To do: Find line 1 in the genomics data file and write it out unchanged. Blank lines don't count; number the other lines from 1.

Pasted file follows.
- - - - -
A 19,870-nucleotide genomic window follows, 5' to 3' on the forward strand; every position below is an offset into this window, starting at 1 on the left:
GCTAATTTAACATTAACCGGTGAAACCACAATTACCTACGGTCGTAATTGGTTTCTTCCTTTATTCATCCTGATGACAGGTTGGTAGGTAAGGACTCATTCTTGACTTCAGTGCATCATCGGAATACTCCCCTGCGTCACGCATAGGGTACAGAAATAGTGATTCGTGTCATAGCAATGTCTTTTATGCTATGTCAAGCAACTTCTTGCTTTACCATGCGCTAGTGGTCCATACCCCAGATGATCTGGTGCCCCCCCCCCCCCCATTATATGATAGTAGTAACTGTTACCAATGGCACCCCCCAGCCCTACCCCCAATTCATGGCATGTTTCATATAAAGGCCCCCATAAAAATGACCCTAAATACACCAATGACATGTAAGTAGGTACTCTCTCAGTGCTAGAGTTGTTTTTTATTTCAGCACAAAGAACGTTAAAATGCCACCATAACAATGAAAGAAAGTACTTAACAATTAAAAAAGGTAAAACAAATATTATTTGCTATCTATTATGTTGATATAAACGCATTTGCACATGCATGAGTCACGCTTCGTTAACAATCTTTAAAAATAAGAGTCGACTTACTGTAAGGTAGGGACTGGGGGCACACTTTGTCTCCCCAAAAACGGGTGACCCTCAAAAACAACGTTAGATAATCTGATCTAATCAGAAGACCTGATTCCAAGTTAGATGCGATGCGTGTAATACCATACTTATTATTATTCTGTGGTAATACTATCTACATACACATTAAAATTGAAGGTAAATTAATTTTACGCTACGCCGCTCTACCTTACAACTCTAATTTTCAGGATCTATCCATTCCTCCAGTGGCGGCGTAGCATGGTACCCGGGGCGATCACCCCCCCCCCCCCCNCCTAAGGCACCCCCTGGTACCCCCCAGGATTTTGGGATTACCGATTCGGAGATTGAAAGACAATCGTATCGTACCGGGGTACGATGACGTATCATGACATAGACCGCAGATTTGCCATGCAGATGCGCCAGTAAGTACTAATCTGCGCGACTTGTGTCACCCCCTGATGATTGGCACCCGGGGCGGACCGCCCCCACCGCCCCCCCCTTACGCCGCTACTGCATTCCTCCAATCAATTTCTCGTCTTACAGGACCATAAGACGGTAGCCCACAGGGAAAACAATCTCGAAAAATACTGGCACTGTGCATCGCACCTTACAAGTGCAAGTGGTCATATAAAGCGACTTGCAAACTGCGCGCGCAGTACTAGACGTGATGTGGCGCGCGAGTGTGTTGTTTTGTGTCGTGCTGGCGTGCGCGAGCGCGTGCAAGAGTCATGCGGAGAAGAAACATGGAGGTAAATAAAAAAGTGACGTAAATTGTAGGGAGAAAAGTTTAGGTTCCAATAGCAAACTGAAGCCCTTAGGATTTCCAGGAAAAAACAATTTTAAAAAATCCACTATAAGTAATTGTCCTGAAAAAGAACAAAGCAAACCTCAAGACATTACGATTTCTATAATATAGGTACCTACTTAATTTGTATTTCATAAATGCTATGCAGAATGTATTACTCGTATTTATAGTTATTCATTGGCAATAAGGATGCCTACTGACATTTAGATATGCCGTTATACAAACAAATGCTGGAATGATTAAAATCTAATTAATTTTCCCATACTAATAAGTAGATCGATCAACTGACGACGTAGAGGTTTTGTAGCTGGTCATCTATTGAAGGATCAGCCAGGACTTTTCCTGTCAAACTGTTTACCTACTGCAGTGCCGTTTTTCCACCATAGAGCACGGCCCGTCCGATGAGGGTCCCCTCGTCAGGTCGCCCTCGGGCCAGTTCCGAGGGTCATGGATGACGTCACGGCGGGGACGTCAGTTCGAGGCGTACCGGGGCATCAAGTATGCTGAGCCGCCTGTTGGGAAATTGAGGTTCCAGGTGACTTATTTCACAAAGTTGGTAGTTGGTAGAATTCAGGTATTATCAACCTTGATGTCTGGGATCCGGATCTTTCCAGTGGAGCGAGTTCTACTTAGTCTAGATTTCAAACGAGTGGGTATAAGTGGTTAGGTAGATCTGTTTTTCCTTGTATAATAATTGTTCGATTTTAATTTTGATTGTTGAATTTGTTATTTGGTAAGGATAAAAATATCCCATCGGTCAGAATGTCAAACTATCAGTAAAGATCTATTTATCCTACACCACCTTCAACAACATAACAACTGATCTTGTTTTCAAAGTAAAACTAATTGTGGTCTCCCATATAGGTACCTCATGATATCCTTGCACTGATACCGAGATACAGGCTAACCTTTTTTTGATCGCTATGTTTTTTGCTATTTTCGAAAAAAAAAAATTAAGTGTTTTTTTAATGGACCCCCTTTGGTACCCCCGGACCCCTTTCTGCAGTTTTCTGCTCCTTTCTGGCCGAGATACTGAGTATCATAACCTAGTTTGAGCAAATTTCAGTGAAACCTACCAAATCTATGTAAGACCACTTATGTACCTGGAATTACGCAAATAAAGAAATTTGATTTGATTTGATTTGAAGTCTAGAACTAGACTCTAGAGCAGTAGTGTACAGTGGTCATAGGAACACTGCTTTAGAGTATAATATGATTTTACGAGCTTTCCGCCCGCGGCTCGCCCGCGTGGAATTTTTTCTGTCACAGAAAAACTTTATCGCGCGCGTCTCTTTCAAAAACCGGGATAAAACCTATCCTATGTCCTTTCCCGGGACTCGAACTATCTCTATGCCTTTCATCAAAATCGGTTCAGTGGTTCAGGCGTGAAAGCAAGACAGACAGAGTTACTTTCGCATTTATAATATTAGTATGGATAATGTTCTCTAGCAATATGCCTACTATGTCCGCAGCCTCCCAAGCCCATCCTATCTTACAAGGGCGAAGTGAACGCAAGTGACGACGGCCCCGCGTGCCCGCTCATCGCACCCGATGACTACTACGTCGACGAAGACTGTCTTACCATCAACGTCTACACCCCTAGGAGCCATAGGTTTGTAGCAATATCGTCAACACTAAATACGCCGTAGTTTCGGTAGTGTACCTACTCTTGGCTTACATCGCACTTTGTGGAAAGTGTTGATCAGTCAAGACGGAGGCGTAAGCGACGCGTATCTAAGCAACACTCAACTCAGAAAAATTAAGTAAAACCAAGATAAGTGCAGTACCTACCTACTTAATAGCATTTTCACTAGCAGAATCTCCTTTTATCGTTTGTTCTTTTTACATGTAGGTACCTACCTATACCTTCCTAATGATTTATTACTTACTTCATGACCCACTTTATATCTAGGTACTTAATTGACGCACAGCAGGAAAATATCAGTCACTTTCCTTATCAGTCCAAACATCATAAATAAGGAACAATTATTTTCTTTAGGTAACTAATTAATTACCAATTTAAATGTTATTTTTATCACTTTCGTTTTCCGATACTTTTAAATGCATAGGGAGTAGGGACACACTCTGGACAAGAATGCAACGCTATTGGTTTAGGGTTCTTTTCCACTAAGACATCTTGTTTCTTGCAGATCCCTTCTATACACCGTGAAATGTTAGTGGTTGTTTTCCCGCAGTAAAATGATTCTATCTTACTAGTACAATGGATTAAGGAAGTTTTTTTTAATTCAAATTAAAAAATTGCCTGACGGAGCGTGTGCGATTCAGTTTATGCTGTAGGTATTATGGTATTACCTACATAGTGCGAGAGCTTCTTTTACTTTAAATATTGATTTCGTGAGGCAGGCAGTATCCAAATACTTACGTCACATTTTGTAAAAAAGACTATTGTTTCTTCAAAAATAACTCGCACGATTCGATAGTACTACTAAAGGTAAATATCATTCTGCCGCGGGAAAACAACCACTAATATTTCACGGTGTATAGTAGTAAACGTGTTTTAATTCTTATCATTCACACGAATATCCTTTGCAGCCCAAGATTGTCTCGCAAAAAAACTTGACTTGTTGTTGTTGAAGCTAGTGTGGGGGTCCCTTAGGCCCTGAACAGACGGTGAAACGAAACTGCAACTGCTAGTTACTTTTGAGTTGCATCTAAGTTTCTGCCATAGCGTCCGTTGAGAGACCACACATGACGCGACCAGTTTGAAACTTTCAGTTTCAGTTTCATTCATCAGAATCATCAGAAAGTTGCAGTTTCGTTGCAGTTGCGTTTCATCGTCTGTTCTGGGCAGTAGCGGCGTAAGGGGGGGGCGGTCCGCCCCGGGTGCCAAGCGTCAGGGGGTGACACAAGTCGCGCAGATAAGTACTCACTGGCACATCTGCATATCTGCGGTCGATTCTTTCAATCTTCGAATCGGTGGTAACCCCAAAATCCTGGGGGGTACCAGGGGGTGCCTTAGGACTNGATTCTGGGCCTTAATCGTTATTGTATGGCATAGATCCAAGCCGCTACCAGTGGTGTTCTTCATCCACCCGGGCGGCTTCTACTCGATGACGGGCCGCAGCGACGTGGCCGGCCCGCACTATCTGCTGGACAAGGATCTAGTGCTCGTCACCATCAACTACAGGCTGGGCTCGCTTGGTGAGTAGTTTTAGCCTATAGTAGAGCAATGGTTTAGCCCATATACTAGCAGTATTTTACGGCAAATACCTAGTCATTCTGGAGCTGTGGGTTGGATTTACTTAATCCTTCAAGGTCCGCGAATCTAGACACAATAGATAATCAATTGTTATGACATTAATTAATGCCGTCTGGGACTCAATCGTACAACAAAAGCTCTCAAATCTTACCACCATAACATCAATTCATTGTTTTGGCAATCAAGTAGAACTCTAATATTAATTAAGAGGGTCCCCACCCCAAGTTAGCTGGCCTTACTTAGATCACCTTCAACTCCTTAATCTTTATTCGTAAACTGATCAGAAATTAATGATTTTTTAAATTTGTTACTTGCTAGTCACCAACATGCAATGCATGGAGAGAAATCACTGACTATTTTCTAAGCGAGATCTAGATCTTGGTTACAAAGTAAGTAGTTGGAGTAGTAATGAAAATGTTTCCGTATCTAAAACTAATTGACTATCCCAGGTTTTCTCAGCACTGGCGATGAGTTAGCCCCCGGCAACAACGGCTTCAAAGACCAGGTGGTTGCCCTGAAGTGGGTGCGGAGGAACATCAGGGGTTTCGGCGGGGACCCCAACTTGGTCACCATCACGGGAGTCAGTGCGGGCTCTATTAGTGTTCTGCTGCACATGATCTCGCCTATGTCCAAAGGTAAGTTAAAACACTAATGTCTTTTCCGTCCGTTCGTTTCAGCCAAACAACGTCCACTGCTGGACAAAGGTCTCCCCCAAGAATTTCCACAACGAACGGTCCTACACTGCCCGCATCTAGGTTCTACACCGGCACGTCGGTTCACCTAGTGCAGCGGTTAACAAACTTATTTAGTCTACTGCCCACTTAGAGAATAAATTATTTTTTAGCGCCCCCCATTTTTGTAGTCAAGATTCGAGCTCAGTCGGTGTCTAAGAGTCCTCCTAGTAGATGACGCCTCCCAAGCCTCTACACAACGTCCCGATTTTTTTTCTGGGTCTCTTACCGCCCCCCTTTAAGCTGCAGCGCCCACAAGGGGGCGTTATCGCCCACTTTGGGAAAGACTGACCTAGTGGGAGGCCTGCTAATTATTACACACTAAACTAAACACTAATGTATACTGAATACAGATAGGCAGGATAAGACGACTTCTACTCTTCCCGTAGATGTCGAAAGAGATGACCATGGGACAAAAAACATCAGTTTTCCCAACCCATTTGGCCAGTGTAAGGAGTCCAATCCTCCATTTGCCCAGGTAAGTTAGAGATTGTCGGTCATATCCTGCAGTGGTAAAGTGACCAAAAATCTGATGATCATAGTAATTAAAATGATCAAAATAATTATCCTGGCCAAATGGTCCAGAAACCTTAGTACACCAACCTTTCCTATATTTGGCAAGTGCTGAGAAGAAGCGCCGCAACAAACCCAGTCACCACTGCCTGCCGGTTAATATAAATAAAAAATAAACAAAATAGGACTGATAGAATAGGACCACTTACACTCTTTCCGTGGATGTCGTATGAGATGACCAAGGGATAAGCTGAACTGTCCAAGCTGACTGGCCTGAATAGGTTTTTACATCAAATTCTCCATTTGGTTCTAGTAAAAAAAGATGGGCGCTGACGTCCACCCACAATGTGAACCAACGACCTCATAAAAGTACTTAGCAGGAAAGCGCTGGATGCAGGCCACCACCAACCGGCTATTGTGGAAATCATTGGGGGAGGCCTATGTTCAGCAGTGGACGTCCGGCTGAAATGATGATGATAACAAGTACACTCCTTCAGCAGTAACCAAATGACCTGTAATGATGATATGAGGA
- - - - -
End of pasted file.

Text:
A 19,870-nucleotide genomic window follows, 5' to 3' on the forward strand; every position below is an offset into this window, starting at 1 on the left: